The negative cognition to schoolwork, saying ‘Studying does not interest me’ or ‘School is not an enjoyable place’, leads to vicious cycle, with a loss of their desire to study and then being behind in regular schoolwork. Students who have bad marks at school along with related unpleasant experiences feel more stress, and such students complain of physical symptoms often.

The relationship between psychosomatic complaints and ingestion or sleep

In the males, regarding evening meals, the sometimes non-ingestion students showed significantly higher scores for neurotic symptoms than the daily ingestion students.

Toyokawa33 pointed out that to skip breakfast was not good for health because to keep a nutritive balance by taking a variety of foods is prevented by skipping breakfasts. Similarly, missing their evening meal is associated with unbalanced nutrition. This fact was assumed to be related to their psychosomatic complaints.

As for the relationship between their psychosomatic complaints and sleeping hours, the female students with short sleeping hours had a higher score for depressive symptoms than the students with long sleeping hours.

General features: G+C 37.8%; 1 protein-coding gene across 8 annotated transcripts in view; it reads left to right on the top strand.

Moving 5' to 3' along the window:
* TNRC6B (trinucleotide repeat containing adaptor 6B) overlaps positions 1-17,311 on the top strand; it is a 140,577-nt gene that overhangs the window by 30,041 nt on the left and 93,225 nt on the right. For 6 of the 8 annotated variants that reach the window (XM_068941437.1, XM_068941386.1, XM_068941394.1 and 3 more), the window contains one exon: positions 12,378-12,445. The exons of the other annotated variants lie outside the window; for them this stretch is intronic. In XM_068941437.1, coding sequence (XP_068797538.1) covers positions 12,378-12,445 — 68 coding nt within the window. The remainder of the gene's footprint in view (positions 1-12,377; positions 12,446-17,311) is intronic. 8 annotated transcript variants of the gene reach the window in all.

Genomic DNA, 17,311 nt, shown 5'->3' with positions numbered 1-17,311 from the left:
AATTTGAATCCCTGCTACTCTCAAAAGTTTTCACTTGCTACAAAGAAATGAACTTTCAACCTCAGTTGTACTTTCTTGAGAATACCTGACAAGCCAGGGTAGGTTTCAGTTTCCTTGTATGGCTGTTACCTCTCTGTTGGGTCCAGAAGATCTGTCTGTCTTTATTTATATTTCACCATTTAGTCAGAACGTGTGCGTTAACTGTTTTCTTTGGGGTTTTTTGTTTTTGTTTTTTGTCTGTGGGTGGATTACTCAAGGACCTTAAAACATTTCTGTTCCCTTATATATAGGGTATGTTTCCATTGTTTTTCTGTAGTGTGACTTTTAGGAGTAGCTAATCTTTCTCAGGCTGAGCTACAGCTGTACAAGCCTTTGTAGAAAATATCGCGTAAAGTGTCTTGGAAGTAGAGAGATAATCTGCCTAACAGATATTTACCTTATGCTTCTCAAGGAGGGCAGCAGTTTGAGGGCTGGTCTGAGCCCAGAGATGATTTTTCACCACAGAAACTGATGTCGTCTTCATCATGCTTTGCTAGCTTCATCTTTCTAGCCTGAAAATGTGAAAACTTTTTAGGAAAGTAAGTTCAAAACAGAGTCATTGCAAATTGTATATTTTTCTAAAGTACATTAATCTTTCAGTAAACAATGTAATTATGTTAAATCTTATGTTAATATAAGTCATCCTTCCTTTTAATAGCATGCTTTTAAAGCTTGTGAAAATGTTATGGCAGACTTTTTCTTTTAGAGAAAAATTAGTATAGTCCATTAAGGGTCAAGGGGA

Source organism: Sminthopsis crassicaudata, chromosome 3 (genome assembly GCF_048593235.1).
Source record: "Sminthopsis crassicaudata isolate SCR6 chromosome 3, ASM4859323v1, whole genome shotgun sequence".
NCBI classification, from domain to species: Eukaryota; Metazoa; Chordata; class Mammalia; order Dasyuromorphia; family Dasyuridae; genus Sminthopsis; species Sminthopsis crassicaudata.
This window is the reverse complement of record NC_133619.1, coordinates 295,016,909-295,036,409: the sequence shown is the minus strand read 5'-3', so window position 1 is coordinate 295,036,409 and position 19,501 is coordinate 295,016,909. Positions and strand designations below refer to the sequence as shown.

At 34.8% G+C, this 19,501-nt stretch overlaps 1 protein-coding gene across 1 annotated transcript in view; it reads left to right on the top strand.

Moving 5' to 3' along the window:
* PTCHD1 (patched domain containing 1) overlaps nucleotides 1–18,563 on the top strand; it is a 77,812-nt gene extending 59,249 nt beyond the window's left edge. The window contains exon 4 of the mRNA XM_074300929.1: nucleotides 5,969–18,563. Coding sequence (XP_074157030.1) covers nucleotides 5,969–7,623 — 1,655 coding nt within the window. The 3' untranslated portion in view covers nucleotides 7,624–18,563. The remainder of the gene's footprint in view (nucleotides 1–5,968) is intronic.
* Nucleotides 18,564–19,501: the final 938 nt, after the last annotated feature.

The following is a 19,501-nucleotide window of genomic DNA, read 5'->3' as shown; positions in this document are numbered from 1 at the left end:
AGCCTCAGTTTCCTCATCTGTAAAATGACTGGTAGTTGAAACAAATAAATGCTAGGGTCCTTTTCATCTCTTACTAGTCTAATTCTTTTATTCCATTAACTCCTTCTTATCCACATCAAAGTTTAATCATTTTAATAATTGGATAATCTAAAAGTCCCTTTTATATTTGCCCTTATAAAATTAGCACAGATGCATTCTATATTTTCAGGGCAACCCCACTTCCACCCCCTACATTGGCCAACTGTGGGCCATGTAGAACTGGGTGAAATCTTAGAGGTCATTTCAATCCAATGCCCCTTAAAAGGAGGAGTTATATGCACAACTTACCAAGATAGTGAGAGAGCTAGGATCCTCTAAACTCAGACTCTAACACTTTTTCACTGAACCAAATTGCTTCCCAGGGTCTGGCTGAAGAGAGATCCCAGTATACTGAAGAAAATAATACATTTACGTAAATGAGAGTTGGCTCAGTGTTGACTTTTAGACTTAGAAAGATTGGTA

With respect to the relationship between sleeping hours and subjective symptoms, there is a report stating that sleep is related to depressive symptoms.15 This study was applied to first-grade senior high school students who are free from physical or mental diseases. Therefore, those who suffer from depression are not contained herein, and thus no relation between insomnia and depression can be established. Wolfson and Carskadon.34 pointed out that adolescents' sleep loss interfered with daytime functioning. In this study, I considered that appropriate sleeping hours would reduce depressive symptoms in the females, as did the study by Breslow and Enstrom.35

The variation of psychosomatic complaints over the 3 years